A Strengths Approach to supporting early mathematics learning in family contexts

Angela Fenton
Amy MacDonald
Laura McFarland
Charles Sturt University

Early childhood professionals are increasingly being asked to work with children and families using strengths approaches1. However, what does this mean for working with families to support children’s mathematical development? Specifically, how can this approach support and engage families, including those who may disengage from their child’s mathematics education? This article aims to introduce a strengths framework for supporting children’s mathematics learning opportunities in family and community contexts. We apply a Strengths Approach (McCashen, 2005) to an example from an early childhood mathematics program called Let’s Count. Let’s Count was designed as a means of assisting families to help their young children (aged three to five years) play with, investigate and learn mathematical ideas (Perry & Gervasoni, 2012). Using examples of case studies from Let’s Count, we use McCashen’s (2005) five-column strengths framework to present ways in which early childhood professionals can support families to explore mathematics with their children, using the unique everyday resources and opportunities of each family.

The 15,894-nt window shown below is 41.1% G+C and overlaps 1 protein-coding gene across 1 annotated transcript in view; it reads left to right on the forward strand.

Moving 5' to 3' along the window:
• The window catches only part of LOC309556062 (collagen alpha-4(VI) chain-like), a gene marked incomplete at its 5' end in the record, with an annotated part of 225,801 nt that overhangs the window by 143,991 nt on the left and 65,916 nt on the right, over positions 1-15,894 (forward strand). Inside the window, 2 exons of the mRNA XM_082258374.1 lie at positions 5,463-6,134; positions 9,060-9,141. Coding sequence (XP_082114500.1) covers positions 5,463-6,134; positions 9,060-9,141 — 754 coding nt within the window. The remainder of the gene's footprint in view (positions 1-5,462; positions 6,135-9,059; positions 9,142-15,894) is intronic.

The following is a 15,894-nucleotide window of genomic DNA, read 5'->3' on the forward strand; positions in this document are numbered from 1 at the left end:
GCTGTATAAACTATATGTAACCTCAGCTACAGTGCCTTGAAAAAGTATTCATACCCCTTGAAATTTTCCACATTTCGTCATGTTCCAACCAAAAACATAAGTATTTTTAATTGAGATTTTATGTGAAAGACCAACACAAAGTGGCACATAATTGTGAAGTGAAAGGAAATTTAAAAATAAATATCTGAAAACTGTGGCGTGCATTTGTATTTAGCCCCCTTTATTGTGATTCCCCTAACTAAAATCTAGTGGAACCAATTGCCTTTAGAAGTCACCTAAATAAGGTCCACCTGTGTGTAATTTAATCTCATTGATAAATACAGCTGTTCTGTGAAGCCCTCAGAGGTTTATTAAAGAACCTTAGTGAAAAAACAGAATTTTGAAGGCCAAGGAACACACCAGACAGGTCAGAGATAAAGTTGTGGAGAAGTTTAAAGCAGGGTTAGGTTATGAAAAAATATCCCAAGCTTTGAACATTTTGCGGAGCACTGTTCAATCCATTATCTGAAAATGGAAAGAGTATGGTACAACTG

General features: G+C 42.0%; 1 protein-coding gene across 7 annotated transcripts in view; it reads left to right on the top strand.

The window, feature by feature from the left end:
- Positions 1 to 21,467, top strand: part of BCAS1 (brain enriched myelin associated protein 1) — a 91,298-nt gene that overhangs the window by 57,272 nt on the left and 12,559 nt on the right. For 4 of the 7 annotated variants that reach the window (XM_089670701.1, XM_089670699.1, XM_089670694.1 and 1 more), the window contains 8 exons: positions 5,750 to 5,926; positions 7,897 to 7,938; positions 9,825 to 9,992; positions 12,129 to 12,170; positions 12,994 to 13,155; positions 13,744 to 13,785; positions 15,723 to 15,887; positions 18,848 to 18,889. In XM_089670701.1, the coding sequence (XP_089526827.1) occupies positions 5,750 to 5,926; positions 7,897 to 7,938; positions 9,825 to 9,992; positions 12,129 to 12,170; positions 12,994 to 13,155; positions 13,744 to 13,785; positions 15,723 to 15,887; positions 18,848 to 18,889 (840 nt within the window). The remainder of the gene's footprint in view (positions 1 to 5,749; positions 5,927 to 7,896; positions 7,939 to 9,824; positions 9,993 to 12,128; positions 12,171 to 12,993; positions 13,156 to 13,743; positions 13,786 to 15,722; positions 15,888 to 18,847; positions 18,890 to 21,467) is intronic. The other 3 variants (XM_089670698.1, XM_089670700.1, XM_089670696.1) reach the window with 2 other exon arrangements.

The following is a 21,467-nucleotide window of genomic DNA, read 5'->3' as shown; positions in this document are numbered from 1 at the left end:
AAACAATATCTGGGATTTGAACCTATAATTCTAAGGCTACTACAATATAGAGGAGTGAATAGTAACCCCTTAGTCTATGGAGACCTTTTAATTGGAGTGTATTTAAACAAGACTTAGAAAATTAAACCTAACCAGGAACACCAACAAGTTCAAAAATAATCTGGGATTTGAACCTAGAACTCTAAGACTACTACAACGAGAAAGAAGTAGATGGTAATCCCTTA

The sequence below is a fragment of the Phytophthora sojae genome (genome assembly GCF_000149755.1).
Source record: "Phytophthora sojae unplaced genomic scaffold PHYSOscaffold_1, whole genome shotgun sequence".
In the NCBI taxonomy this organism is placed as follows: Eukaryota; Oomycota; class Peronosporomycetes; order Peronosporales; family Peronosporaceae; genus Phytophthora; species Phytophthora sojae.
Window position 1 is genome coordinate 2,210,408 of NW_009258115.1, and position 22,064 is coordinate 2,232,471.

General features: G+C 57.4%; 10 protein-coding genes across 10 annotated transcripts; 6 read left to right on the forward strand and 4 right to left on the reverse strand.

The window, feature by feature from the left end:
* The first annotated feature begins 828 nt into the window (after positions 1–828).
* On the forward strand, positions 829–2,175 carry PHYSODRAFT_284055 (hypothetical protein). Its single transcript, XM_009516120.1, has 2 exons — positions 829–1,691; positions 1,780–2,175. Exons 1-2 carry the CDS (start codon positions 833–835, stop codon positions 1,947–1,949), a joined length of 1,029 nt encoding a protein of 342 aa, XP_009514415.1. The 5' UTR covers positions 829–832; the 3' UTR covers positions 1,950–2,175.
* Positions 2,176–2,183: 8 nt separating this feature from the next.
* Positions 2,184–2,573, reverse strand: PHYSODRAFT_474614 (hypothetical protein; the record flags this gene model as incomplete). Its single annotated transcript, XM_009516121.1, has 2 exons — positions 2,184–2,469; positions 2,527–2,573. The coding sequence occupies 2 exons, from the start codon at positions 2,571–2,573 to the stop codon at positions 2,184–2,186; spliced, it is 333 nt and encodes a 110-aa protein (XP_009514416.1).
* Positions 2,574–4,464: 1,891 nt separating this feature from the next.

Australasian Journal of Early Childhood—Volume 41 Number 1 March 2016

Don’t forget, the Australasian Journal of Early Childhood is tax deductible for early childhood professionals.